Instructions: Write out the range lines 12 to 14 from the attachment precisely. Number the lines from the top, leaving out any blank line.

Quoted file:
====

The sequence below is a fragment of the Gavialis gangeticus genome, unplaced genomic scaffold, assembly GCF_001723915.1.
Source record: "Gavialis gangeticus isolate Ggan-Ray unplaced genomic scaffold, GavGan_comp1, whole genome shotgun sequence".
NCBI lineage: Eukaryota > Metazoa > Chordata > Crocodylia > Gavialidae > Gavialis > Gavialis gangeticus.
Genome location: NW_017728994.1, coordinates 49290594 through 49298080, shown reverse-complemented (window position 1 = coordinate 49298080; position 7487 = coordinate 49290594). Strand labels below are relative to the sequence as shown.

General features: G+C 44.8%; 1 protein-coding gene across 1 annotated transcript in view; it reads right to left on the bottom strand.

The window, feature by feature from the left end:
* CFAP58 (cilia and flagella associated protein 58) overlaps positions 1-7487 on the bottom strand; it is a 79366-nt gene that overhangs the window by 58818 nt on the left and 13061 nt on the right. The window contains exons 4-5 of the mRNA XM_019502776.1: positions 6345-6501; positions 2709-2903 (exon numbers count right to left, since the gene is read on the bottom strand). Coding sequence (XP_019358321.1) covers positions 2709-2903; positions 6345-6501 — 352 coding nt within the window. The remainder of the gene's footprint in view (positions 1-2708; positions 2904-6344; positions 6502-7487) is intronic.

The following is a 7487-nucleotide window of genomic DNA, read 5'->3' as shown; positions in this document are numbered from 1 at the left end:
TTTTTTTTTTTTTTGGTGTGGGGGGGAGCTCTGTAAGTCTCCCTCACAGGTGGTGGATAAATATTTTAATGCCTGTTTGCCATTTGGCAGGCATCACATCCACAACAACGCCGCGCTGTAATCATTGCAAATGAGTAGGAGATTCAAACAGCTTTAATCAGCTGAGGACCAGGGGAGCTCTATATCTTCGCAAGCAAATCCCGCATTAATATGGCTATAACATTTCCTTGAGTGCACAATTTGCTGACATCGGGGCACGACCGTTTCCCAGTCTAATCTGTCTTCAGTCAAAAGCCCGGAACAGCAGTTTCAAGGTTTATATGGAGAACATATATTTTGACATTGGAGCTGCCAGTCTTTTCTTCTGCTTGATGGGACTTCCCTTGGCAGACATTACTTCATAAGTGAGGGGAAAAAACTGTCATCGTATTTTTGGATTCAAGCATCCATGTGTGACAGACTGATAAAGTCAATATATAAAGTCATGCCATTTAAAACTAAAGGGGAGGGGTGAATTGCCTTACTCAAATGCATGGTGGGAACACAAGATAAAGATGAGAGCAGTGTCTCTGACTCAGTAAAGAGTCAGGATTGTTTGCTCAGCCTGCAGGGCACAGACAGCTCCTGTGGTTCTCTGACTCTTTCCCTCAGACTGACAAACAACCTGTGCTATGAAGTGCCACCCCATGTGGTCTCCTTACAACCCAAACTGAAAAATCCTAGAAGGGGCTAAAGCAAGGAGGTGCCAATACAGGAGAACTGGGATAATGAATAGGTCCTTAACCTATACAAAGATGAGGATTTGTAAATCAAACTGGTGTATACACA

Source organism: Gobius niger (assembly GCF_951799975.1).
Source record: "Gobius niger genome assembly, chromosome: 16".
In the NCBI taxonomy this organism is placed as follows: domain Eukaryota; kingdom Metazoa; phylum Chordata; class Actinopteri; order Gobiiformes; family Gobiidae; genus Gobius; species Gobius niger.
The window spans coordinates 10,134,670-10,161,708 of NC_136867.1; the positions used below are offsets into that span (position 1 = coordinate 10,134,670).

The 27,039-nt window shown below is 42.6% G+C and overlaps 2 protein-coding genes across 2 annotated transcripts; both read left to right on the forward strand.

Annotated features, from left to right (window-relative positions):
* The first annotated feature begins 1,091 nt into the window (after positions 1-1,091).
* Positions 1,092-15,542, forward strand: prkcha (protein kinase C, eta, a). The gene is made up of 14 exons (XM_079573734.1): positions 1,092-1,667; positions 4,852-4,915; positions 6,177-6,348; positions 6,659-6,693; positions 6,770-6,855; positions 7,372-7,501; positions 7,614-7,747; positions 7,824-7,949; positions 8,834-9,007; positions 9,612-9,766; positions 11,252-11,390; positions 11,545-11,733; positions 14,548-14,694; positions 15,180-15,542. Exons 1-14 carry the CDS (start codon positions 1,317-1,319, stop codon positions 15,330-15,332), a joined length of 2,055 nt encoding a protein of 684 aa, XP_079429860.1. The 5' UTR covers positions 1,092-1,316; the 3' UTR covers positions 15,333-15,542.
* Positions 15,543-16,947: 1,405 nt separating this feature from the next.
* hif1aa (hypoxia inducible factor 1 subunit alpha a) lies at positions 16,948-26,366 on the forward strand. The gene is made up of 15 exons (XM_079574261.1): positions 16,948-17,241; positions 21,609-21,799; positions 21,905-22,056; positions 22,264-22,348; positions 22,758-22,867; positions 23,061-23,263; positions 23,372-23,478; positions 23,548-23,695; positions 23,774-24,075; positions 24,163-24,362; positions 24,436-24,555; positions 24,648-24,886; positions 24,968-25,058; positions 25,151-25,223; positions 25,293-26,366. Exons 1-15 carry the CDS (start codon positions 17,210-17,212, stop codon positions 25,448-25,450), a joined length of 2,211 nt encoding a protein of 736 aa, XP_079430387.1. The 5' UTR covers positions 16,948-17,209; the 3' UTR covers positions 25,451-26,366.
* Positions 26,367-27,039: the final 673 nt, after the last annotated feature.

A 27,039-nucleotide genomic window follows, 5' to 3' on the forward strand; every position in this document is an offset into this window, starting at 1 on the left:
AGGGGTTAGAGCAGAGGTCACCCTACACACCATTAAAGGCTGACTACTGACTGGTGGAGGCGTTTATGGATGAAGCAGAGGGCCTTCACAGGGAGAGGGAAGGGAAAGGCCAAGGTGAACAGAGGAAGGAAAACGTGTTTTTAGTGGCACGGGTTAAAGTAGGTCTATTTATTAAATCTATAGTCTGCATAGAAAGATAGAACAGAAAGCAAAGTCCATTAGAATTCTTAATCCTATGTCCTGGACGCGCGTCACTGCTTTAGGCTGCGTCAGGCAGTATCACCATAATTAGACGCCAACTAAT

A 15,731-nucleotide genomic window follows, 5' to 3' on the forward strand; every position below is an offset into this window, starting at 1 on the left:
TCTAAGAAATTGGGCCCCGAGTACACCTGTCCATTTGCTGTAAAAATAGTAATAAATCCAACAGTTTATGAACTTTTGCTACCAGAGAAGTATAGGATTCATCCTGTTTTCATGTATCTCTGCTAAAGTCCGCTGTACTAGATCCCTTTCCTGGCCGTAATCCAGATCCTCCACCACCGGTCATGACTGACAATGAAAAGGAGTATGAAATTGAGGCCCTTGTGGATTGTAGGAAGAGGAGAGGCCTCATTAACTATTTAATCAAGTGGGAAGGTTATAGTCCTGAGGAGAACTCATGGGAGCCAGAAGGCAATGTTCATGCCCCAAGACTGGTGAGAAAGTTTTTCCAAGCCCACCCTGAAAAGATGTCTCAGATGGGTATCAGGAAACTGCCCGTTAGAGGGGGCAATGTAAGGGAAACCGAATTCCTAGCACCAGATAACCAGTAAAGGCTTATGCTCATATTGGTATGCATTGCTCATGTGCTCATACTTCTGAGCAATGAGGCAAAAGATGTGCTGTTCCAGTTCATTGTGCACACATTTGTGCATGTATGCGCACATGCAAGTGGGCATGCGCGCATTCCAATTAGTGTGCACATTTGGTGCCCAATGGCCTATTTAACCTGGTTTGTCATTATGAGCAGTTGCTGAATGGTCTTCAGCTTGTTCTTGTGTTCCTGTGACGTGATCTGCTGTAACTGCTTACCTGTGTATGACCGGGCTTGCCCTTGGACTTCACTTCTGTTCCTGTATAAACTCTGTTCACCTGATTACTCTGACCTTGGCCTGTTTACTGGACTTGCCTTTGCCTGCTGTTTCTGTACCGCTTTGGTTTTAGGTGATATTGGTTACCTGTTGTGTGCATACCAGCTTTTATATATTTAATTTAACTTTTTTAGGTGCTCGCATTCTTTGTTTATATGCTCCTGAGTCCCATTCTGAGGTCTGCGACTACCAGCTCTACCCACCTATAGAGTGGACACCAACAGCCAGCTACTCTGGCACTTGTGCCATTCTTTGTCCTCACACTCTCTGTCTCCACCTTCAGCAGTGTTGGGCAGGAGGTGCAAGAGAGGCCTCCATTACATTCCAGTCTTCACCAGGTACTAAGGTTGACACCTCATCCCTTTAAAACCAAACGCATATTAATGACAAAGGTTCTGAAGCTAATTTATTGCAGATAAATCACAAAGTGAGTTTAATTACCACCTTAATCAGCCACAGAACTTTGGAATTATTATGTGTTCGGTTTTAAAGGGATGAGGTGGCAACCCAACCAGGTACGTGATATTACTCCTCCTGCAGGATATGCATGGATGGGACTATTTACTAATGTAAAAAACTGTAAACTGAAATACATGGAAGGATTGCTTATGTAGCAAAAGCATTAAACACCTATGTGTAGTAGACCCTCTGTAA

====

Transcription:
In the NCBI taxonomy this organism is placed as follows: domain Eukaryota; kingdom Metazoa; phylum Chordata; class Actinopteri; order Gobiiformes; family Gobiidae; genus Gobius; species Gobius niger.
The window spans coordinates 10,134,670-10,161,708 of NC_136867.1; the positions used below are offsets into that span (position 1 = coordinate 10,134,670).

The 27,039-nt window shown below is 42.6% G+C and overlaps 2 protein-coding genes across 2 annotated transcripts; both read left to right on the forward strand.